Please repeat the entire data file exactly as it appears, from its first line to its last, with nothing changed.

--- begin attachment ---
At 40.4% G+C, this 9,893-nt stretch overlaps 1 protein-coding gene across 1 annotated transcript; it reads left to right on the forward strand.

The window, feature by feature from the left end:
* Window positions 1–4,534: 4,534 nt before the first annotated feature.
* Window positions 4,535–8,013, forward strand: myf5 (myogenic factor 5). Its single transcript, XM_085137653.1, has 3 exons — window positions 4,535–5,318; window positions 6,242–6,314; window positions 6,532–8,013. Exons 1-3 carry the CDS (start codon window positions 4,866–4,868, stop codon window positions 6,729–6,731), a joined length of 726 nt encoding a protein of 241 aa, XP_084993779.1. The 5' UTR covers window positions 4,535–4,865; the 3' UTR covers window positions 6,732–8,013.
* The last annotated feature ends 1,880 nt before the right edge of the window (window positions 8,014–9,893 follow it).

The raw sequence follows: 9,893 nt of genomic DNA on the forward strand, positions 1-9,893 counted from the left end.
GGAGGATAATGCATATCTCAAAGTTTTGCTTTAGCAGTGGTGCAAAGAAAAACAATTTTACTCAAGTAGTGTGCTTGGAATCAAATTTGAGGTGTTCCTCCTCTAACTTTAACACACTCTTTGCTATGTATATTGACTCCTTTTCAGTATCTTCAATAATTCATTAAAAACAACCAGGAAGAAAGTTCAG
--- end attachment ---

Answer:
At 40.4% G+C, this 9,893-nt stretch overlaps 1 protein-coding gene across 1 annotated transcript; it reads left to right on the forward strand.

The window, feature by feature from the left end:
* Window positions 1–4,534: 4,534 nt before the first annotated feature.
* Window positions 4,535–8,013, forward strand: myf5 (myogenic factor 5). Its single transcript, XM_085137653.1, has 3 exons — window positions 4,535–5,318; window positions 6,242–6,314; window positions 6,532–8,013. Exons 1-3 carry the CDS (start codon window positions 4,866–4,868, stop codon window positions 6,729–6,731), a joined length of 726 nt encoding a protein of 241 aa, XP_084993779.1. The 5' UTR covers window positions 4,535–4,865; the 3' UTR covers window positions 6,732–8,013.
* The last annotated feature ends 1,880 nt before the right edge of the window (window positions 8,014–9,893 follow it).

The raw sequence follows: 9,893 nt of genomic DNA on the forward strand, positions 1-9,893 counted from the left end.
GGAGGATAATGCATATCTCAAAGTTTTGCTTTAGCAGTGGTGCAAAGAAAAACAATTTTACTCAAGTAGTGTGCTTGGAATCAAATTTGAGGTGTTCCTCCTCTAACTTTAACACACTCTTTGCTATGTATATTGACTCCTTTTCAGTATCTTCAATAATTCATTAAAAACAACCAGGAAGAAAGTTCAG